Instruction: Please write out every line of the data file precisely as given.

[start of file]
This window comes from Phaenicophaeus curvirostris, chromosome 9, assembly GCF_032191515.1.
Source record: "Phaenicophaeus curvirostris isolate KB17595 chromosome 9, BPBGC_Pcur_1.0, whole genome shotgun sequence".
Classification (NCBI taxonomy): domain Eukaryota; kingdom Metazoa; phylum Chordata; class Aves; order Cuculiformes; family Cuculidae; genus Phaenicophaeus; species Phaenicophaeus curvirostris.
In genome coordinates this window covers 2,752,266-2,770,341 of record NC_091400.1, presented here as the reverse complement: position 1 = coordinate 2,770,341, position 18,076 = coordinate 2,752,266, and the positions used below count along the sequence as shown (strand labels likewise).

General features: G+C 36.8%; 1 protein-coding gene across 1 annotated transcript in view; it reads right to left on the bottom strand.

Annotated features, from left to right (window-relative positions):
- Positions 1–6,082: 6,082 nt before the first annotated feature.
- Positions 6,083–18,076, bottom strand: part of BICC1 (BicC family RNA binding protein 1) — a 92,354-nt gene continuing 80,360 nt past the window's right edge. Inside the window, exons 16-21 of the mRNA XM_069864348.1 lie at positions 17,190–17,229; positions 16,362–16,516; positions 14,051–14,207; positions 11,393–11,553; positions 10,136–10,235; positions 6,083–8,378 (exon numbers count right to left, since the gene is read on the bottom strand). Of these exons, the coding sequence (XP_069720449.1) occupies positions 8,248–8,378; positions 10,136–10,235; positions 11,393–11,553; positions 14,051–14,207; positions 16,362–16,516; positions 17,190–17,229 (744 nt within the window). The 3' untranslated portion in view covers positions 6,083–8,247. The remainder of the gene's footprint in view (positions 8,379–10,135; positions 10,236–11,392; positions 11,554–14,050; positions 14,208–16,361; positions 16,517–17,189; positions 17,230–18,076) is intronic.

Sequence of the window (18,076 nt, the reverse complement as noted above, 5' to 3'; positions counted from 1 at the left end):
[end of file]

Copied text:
This window comes from Phaenicophaeus curvirostris, chromosome 9, assembly GCF_032191515.1.
Source record: "Phaenicophaeus curvirostris isolate KB17595 chromosome 9, BPBGC_Pcur_1.0, whole genome shotgun sequence".
Classification (NCBI taxonomy): domain Eukaryota; kingdom Metazoa; phylum Chordata; class Aves; order Cuculiformes; family Cuculidae; genus Phaenicophaeus; species Phaenicophaeus curvirostris.
In genome coordinates this window covers 2,752,266-2,770,341 of record NC_091400.1, presented here as the reverse complement: position 1 = coordinate 2,770,341, position 18,076 = coordinate 2,752,266, and the positions used below count along the sequence as shown (strand labels likewise).

General features: G+C 36.8%; 1 protein-coding gene across 1 annotated transcript in view; it reads right to left on the bottom strand.

Annotated features, from left to right (window-relative positions):
- Positions 1–6,082: 6,082 nt before the first annotated feature.
- Positions 6,083–18,076, bottom strand: part of BICC1 (BicC family RNA binding protein 1) — a 92,354-nt gene continuing 80,360 nt past the window's right edge. Inside the window, exons 16-21 of the mRNA XM_069864348.1 lie at positions 17,190–17,229; positions 16,362–16,516; positions 14,051–14,207; positions 11,393–11,553; positions 10,136–10,235; positions 6,083–8,378 (exon numbers count right to left, since the gene is read on the bottom strand). Of these exons, the coding sequence (XP_069720449.1) occupies positions 8,248–8,378; positions 10,136–10,235; positions 11,393–11,553; positions 14,051–14,207; positions 16,362–16,516; positions 17,190–17,229 (744 nt within the window). The 3' untranslated portion in view covers positions 6,083–8,247. The remainder of the gene's footprint in view (positions 8,379–10,135; positions 10,236–11,392; positions 11,554–14,050; positions 14,208–16,361; positions 16,517–17,189; positions 17,230–18,076) is intronic.

Sequence of the window (18,076 nt, the reverse complement as noted above, 5' to 3'; positions counted from 1 at the left end):